The Human Immunodeficiency Virus is a retrovirus that causes progressive immunodeficiency in the form of AIDS. HIV only infects cells that play a role in the human immune response, most famously the CD4+ T cell but also macrophages and dendritic cells. HIV contains 2 RNA “chromosomes” chat code for 9 total proteins. The HIV capsid is surrounded by a lipid bilayer made up of its previous host cell’s cell membrane. This membrane makes the virus difficult to detect in the body and increases HIVs infectivity. HIV enters its host cell by fusing its cellular membrane to the cellular membrane of its host cell and injecting its viron into the cytoplasm. Once there the capsid falls apart and the viral RNA is turned into double stranded DNA using reverse transcriptase, this segment of DNA is then integrated into the host cells genome where it can sit in perpetuity.  HIV immunotherapy focuses on dendritic cells. Dendritic cells are antigen presenting cells that are typically found in regions of the body most likely to be exposed to foreign invaders, i.e. the lungs, skin, nose and stomach. These cells are designed to recognize and present foreign antigens. When a dendritic cell recognizes a foreign antigen it moves to the lymph nodes and attaches to T cells and B cells where the antigen is attached to MHC proteins, triggering a targeted immune response. HIV typically uses these cells as a transportation system, infecting a dendritic cell then lysing it when it moves into the lymph nodes.[30,32]
Dendritic cells are of special importance to cancer immunotherapy is because they seem to be able to more effectively create a tumor specific immune response when compared with direct presentation of the antigen to a T or B cell. This creates a stronger response to the cancer cells with these antigens and a greater likelihood for remission. HIV presents these antigens when its RNA genome is transcribed inside of the dendritic cell. The HIV viron has been genetically engineered to contain a copy of a cancer antigen that when transcribed can bind to the antigen presenting proteins within the dendritic cell.
HIV is used as the vaccine vector for a number of reasons. First off and most importantly, HIV as discussed earlier, is selective and only infects certain cell types, including the dendritic cell. This means that the vaccine will be more effective per unit than a non-specific virus. Additionally, because HIV is a retrovirus it is able to be engineered as a lentiviral vector. A lentiviral vector is a modified retrovirus that has been given a new series of genes to transcribe within a cell. These vectors have been shown to be very effective in gene therapy as the genes can continue to transcribed and translated long after the original dose. HIV is especially effective as its genes actually integrate into the host’s genome.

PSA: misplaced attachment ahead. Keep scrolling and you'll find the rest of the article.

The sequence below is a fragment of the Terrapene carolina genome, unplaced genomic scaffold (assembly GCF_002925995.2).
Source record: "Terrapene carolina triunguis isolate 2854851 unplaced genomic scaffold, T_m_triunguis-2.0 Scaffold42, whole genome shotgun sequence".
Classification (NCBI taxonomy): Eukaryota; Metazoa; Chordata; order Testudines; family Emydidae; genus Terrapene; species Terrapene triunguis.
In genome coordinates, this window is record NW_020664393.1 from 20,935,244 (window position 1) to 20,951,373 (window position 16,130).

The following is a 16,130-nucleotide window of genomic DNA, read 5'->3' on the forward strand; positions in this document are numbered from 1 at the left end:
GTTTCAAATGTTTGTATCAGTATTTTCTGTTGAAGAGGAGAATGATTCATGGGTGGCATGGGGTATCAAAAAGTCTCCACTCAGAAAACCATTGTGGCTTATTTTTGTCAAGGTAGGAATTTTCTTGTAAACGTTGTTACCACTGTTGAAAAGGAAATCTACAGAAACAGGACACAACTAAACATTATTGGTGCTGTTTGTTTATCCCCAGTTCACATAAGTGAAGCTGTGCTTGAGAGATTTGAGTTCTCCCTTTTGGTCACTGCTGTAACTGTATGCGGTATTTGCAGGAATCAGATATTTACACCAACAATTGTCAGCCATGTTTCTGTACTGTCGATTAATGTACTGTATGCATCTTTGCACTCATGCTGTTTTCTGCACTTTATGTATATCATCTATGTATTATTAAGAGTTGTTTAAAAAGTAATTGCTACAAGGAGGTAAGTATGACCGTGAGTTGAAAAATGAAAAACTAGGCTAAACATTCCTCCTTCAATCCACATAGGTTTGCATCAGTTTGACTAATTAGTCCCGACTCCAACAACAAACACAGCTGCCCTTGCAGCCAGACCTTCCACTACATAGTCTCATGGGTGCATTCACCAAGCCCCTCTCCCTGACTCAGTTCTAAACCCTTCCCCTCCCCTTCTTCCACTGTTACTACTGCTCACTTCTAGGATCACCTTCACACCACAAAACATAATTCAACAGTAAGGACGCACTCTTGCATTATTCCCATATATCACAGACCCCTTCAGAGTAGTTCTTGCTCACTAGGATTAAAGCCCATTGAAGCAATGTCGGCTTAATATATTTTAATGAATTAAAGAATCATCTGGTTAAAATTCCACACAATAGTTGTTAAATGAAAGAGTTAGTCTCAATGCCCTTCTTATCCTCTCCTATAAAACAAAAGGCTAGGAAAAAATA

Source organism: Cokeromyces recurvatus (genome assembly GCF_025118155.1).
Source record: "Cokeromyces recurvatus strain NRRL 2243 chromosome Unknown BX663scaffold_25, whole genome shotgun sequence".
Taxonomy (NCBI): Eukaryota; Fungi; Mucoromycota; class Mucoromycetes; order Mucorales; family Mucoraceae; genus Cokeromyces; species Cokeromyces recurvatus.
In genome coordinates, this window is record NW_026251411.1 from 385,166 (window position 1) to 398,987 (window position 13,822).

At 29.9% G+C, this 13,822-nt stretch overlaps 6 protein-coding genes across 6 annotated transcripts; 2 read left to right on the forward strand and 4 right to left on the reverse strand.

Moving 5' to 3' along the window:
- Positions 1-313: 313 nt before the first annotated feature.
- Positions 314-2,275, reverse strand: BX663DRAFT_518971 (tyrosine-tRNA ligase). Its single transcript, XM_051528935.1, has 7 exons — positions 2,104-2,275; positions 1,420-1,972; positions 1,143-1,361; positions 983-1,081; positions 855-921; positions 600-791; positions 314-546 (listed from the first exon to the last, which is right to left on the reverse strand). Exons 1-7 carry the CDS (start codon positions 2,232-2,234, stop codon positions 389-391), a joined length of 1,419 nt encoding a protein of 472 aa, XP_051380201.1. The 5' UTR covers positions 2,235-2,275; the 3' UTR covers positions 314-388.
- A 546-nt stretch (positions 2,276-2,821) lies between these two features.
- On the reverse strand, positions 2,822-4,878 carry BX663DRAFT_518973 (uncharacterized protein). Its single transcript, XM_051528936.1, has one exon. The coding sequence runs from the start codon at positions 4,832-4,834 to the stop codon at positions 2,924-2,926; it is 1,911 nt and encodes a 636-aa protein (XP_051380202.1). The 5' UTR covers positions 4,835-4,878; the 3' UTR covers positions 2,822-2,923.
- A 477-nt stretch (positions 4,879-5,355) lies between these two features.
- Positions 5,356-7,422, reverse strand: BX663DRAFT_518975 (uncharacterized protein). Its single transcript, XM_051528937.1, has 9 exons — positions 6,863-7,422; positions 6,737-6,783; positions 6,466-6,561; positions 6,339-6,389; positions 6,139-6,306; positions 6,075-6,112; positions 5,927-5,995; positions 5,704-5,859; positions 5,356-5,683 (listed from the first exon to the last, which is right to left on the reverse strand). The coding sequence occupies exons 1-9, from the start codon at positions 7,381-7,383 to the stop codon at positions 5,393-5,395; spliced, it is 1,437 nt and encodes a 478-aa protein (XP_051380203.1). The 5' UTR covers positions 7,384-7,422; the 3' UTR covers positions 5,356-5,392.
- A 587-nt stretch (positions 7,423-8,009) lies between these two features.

There have been a number of cases of modified HIV being used to treat cancer most of which were performed by Dr. Carl H. June. He is currently working on using the virus in treating pancreatic cancer.
Problems Still Facing Viral Oncology
While viruses are certainly promising as a cancer fighting tool there are still a number of problems with the use of viruses in treating cancer. The first and most obvious of these problems is that ultimately viral oncology involves injecting a person with a live virus which carries with it a risk of contracting disease. While almost all viruses are attenuated significantly or genetically modified to the point where they should be totally non-pathogenic to somatic cells there is still a risk, especially as many cancer patients are immunocompromised. Additionally, because these are ultimately viruses, the patient’s body often mounts a defense against the virus itself resulting in an immune response and the destruction of many circulating viruses within the body before they can infect any cancer cells[34,35].